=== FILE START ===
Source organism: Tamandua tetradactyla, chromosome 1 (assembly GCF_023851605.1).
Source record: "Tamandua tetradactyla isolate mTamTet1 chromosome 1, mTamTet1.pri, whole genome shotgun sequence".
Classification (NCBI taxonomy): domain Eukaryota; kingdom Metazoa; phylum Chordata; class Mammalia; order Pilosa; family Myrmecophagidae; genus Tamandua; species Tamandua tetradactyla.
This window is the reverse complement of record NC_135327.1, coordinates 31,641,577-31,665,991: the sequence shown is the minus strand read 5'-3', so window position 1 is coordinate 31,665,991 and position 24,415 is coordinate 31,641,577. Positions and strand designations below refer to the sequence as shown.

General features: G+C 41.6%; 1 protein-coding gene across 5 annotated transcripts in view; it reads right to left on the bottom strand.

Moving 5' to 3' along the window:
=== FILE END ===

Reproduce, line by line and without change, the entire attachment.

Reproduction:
Source organism: Tamandua tetradactyla, chromosome 1 (assembly GCF_023851605.1).
Source record: "Tamandua tetradactyla isolate mTamTet1 chromosome 1, mTamTet1.pri, whole genome shotgun sequence".
Classification (NCBI taxonomy): domain Eukaryota; kingdom Metazoa; phylum Chordata; class Mammalia; order Pilosa; family Myrmecophagidae; genus Tamandua; species Tamandua tetradactyla.
This window is the reverse complement of record NC_135327.1, coordinates 31,641,577-31,665,991: the sequence shown is the minus strand read 5'-3', so window position 1 is coordinate 31,665,991 and position 24,415 is coordinate 31,641,577. Positions and strand designations below refer to the sequence as shown.

General features: G+C 41.6%; 1 protein-coding gene across 5 annotated transcripts in view; it reads right to left on the bottom strand.

Moving 5' to 3' along the window: